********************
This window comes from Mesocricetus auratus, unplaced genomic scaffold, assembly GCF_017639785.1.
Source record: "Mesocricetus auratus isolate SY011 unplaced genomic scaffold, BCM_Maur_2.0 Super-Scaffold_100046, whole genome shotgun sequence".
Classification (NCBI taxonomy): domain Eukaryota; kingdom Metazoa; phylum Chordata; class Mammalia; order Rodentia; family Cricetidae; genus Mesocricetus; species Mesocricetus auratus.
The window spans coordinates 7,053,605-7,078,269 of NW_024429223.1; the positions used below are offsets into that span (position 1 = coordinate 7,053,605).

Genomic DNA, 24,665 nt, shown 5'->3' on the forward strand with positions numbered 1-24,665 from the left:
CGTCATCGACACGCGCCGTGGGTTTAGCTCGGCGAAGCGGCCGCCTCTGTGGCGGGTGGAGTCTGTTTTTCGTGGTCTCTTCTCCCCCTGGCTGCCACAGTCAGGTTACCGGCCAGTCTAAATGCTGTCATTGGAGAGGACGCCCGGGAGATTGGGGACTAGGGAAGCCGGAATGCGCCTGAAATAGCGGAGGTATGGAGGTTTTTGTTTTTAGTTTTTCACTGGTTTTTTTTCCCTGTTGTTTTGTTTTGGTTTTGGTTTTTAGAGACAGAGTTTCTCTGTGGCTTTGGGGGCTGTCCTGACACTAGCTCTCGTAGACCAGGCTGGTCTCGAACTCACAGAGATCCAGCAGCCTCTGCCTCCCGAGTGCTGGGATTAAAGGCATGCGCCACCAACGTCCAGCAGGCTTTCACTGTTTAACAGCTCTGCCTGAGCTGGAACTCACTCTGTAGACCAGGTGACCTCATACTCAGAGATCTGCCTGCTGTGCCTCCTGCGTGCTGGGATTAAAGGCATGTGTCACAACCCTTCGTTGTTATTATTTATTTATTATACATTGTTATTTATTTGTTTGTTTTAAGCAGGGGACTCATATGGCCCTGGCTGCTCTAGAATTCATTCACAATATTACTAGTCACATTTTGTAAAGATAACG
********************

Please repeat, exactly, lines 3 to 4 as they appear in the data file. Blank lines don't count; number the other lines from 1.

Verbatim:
Classification (NCBI taxonomy): domain Eukaryota; kingdom Metazoa; phylum Chordata; class Mammalia; order Rodentia; family Cricetidae; genus Mesocricetus; species Mesocricetus auratus.
The window spans coordinates 7,053,605-7,078,269 of NW_024429223.1; the positions used below are offsets into that span (position 1 = coordinate 7,053,605).